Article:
I decided to take a chance and bought a pdf copy from Wargames Vault and began reading. I was extremely impressed with it on the whole. Although I was used to glossy finishes as found in GWs products, this little black and white little indy title had a nostalgic charm about it, and the art work reminded me of old style rpg rulebooks like the first edition of Warhammer Fantasy Role Play. 

The System itself was radical to my mind. A wargame that functions with only two stats... Range sticks in three sizes rather than measuring tape? It all sounded crazy. After reading the rules for a second time cover to cover I realised more and more that these rules were the rules I always wanted to write. It had all the elements that my ideal skirmish game would have. This is a game not tied to setting or miniature line, where the players are free to create their own setting, factions and troops, with simple, quick mechanics and a simple yet involving campaign system.

Sir Tristan leads his Men-At-Arms through
ancient ruins
I soon ended up buying all of the expansion books that were not setting specific. And my creative juices were in overflow. My only problem seemed to be focusing one one idea for a warband.

I managed to capture the thrill of a new system, of a new game, without having to shell out on new models. I found myself scouring old cases and bits boxes rescuing old miniatures that had not seen use in years or projects that were never finished. I ended up digging out old models from Rackham, Reaper and even old Games Workshop  models.

For my first warband, I decided to go 'old school'. One of my earliest ever miniature armies was a Britonian Army for Warhammer 5th edition. I opted for Bretonians back then because I always had a fascination with medieval knights (my earliest memory is seeing Ivanhoe as a child). So I dug out a bunch of the old men-at-arms from the days when Bretonia was full of heroic, chivalrous knights (as opposed to snobbish peasant abusers that they are now) and began rebasing them.

Classic Bretonian Men-At-Arms, rebased and repainted 
As I was working on the army list, a simple narrative began to form itself. It was liberating to build a force not constrained by someone else's setting or army list. Here I was free to build my own narrative. So the rather cliched knight errant Sir Tristan and his band of retainers were born.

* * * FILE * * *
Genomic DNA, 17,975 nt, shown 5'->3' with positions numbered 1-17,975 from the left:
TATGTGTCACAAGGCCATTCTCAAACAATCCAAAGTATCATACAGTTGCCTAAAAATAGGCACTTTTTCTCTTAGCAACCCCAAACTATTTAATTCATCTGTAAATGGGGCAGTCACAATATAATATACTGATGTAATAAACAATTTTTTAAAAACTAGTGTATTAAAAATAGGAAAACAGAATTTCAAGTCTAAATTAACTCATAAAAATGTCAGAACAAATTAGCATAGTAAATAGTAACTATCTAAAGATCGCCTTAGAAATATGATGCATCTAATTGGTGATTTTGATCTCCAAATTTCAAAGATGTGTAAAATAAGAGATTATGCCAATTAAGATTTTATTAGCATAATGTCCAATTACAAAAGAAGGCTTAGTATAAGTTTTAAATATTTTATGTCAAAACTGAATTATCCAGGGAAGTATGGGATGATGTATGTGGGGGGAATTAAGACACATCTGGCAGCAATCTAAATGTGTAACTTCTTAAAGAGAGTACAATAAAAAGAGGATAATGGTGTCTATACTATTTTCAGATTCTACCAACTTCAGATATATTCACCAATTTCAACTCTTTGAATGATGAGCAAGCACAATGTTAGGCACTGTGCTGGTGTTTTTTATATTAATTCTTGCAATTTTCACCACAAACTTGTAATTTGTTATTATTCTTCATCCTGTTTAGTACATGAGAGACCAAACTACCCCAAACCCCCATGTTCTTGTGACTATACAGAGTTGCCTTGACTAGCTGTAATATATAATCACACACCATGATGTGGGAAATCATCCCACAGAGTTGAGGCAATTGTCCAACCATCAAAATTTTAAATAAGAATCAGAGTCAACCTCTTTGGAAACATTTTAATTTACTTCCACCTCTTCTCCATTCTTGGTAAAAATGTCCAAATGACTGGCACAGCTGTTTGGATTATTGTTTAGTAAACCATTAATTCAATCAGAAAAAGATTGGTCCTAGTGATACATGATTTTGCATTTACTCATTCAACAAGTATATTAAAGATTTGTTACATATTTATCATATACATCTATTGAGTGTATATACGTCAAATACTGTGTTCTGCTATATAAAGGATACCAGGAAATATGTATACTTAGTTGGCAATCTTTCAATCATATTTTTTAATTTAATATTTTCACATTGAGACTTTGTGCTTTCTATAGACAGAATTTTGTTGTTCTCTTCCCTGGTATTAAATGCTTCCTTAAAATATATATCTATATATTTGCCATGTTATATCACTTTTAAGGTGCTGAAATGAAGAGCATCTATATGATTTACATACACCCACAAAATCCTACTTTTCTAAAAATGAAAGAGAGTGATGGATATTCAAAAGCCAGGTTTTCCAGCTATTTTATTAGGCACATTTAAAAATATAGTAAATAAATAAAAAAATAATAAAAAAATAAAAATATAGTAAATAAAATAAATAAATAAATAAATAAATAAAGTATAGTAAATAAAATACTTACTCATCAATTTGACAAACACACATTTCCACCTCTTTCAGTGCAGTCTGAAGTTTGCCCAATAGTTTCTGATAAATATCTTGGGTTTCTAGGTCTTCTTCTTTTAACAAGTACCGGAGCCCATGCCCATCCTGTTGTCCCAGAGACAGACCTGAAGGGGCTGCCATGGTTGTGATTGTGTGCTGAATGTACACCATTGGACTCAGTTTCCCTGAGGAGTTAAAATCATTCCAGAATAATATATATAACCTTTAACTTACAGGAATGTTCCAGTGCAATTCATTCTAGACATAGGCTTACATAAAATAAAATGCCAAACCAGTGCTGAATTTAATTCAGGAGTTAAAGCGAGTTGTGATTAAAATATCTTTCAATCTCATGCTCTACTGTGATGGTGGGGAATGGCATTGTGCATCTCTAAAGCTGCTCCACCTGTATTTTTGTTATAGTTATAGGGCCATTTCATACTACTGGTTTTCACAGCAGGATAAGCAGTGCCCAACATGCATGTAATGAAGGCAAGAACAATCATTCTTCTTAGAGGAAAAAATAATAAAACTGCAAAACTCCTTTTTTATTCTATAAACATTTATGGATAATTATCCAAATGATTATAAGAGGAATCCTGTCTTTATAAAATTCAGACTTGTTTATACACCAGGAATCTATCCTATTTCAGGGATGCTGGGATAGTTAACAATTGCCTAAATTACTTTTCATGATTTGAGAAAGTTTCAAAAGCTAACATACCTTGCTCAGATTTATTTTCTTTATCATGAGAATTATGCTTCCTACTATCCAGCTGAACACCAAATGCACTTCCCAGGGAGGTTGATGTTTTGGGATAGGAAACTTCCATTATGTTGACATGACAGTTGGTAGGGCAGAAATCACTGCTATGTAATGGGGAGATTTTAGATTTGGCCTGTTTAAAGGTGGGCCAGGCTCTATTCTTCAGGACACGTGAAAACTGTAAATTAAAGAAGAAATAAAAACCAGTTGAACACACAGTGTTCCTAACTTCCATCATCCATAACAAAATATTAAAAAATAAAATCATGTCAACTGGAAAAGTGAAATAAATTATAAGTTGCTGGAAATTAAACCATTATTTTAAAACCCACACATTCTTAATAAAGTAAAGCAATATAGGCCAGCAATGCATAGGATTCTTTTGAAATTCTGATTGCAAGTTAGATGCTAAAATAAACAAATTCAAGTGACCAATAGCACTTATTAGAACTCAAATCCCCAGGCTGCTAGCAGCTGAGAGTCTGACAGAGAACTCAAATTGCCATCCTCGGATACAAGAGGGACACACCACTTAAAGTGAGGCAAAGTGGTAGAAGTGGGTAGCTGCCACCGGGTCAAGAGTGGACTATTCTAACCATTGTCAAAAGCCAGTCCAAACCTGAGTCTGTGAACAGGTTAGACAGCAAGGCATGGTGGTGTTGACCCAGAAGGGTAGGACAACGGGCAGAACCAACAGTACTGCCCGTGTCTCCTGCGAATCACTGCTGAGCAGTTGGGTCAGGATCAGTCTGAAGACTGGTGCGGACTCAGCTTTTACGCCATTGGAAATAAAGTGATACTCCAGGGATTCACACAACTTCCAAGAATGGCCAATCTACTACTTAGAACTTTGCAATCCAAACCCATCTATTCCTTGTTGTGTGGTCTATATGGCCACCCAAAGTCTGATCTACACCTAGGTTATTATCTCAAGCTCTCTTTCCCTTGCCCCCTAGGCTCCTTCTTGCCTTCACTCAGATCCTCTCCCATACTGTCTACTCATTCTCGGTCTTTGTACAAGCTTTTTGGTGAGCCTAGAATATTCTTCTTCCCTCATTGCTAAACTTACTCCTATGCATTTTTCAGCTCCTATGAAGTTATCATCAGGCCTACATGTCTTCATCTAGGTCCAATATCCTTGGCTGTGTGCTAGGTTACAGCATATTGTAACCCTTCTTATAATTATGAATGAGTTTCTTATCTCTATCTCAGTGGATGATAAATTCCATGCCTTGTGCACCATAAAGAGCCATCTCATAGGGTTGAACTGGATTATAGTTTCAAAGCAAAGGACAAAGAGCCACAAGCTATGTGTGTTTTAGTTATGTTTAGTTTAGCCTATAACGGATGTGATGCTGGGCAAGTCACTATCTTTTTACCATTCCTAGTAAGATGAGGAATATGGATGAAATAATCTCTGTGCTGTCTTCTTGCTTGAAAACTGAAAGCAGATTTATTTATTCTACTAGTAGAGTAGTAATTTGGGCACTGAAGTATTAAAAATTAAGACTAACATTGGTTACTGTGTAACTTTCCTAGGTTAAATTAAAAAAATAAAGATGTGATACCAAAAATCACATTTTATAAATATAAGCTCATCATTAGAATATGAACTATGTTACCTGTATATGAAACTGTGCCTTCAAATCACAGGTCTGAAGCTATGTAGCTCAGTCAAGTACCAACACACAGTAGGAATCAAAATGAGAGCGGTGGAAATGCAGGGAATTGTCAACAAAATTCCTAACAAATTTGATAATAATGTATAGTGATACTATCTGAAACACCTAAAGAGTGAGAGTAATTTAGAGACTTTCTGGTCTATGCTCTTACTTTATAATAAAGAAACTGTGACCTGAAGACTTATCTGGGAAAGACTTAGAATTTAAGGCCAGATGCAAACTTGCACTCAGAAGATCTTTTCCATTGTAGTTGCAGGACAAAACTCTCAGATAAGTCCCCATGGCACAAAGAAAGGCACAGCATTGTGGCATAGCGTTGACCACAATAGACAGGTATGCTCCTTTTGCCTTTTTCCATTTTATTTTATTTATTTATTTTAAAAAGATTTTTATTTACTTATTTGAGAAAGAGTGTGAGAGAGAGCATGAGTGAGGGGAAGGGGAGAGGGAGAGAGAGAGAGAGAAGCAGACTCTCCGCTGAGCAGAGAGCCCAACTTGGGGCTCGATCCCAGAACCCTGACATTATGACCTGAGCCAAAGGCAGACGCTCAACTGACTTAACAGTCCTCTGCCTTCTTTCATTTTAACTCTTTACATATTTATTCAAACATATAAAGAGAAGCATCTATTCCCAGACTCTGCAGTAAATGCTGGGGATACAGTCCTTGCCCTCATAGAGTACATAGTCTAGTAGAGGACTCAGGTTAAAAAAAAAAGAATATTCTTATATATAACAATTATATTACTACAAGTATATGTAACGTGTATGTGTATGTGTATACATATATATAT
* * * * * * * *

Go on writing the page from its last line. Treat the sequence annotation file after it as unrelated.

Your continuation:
For the leader, Sir Tristan, I decided on a Confrontation Paladin of Alahel with a head swap. The warband was shaping up, with a leader and some archers and men-at-arms. I decided to fill the roster with slightly more unique models. I added a Reaper Dwarf fihter of some description, and thus Sir Tristan's old drill master and sometime bodyguard Baradan Stonefist was born. Creating the warband has been a joy. So much so that I am now working on four additional warbands, all based on rescued old models. I have even began planning multiple versions of Sir Tristan depending on how he progresses in future campaigns.

Baradan Stonefist
I managed to get 9 models painted in a couple of afternoons. Considering these were all painted in Non Metallic Metals (NMM) I was rather pleased with myself. It was a nice change of pace to work on someting that wasn't painted as part of a batch of 30 odd.

With Sir Tristan and his retinue complete, work has already begun on a band of orc raiders (including the troll picture above) as well as more scenery and some treasure/loot counters. Most of the scenery will be GW with the occasional treasure chest looted from Hero Quest.

In other news, I am looking into the possibility of self publishing some miniature rules online (through Wargames Vault for examplle) however this is still a long way off, as none of my rules are in the play test stages yet.

Until next time I leave you with some images of Sir Tristan and his warriors.

-Banchou Badger

Sunday, 20 February 2011

Recent Activeties

Sorry about the delay boys, girls and badgers. Real life has just been keeping me busy at the moment with all sorts of things, so although I have been busy hobby wise I have not had time to photograph and post things.

So what's new you may ask? Well a couple of things. A Fistful of Sixes is progressing slowly as I am trying to make the thing flow a lot more. Both in mechanics and in the language used (want to avoid ending up like the Flames of War rulebook if possible). I am also digging out and reworking a set of starship rules which I called Shoulder of Orion and revisiting the setting I first wrote for an aborted rpg campaign from seven or so years ago.

Central Solar Union Icarus class light fighter
Model is made of 40k components such as plasma pistols